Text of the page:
'Blaming Iran won't end disaster,' says Foreign Minister Zarif after US blames Tehran for Saudi attacks

Updated September 15, 2019

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Smoke is seen following a fire at Aramco facility in the eastern city of Abqaiq, Saudi Arabia, on September 14, 2019. — Reuters
Smoke is seen following a fire at Aramco facility in the eastern city of Abqaiq, Saudi Arabia, on September 14, 2019. — Reuters

Iran's Foreign Minister Javad Zarif on Sunday struck out at United States Secretary of State Mike Pompeo — who directly accused Tehran for drone attacks targeting Saudi oil facility claimed by the Yemeni rebels — saying that "blaming Iran won't end the disaster".

"Having failed at 'max pressure', @SecPompeo's turning to 'max deceit'," Zarif tweeted. "US and its clients are stuck in Yemen because of illusion that weapon superiority will lead to military victory. Blaming Iran won't end disaster. Accepting our April '15 proposal to end war and begin talks may."

The attacks on Saturday, claimed by Yemen's Houthi rebels, resulted in “the temporary suspension of production operations” at the Abqaiq processing facility and the Khurais oil field, Riyadh said.

That led to the interruption of an estimated 5.7 million barrels in crude supplies, authorities said while pledging the kingdom's stockpiles would make up the difference.

While markets remain closed on Sunday, the attack could shock world energy prices. They also increased overall tensions in the region amid an escalating crisis between the United States and Iran over Tehran's unravelling nuclear deal with world powers.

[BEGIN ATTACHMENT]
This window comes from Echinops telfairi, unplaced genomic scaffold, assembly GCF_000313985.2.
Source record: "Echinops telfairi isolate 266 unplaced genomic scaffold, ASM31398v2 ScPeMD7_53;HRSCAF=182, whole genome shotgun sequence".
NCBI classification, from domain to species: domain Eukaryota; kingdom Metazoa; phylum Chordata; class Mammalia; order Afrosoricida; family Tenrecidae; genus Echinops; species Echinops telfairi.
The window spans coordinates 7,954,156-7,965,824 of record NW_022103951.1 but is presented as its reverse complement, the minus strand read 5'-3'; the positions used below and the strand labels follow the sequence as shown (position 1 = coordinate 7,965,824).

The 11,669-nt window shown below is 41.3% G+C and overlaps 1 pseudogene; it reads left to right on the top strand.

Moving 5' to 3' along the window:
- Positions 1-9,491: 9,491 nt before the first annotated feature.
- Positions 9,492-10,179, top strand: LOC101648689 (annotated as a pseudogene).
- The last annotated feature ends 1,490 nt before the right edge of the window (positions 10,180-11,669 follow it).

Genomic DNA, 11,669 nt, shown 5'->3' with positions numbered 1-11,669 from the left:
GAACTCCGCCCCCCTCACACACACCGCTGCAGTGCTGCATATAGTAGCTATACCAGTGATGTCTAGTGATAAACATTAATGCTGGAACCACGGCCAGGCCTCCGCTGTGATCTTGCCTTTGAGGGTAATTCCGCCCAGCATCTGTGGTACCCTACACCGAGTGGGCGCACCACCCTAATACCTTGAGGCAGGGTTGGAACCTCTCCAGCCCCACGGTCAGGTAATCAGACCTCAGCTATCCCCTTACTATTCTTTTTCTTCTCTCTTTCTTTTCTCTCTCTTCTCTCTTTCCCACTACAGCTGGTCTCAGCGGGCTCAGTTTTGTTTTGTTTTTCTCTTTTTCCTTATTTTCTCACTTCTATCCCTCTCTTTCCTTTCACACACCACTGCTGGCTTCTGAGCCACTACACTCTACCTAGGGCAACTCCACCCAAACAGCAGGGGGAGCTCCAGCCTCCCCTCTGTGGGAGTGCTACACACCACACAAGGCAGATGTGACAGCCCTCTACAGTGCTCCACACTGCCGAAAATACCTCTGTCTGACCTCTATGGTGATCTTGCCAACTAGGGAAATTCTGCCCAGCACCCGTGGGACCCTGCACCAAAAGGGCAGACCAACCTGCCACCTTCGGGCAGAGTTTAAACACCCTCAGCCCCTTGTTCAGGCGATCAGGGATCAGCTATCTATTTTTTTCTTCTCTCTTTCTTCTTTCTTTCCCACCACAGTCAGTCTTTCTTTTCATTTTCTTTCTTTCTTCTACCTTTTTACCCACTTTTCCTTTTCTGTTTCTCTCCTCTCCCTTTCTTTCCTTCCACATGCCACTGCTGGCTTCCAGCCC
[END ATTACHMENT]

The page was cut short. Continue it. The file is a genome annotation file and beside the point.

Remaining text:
Late on Saturday, Pompeo directly blamed Iran for the attack on Twitter, without offering evidence to support his claim. The US, Western nations, their Gulf Arab allies and United Nations experts allege Iran supplies the Houthis with weapons and drones — a charge that Tehran denies.

Iranian Foreign Ministry spokesman Abbas Mousavi had dismissed Pompeo's remarks as “blind and futile comments".

"The Americans adopted the 'maximum pressure' policy against Iran, which, due to its failure, is leaning towards 'maximum lies'," Mousavi said in a statement.

First word of Saturday's assault came in online videos of giant fires at the Abqaiq facility, some 330 kilometres northeast of the Saudi capital, Riyadh.

Machine-gun fire could be heard in several clips alongside the day's first Muslim call to prayers, suggesting security forces tried to bring down the drones just before dawn. In daylight, Saudi state television aired a segment with its local correspondent near a police checkpoint, a thick plume of smoke visible behind him.

US President Donald Trump called Saudi Arabia's Crown Prince Mohammed bin Salman to offer his support for the kingdom's defence, the White House said. The crown prince assured Trump that Saudi Arabia is "willing and able to confront and deal with this terrorist aggression", according to a news release from the Saudi Embassy in Washington.

Saudi Aramco describes its Abqaiq oil processing facility in Buqyaq as "the largest crude oil stabilisation plant in the world". The facility processes sour crude oil into sweet crude, then transports it onto transshipment points on the Persian Gulf and the Red Sea or to refineries for local production. Estimates suggest it can process up to 7m barrels of crude oil a day. By comparison, Saudi Arabia produced 9.65m barrels of crude oil a day in July.

The Khurais oil field is believed to produce over 1m barrels of crude oil a day. It has estimated reserves of over 20 billion barrels of oil, according to Aramco.

There was no immediate impact on global oil prices as markets were closed for the weekend. Benchmark Brent crude had been trading at just above $60 a barrel.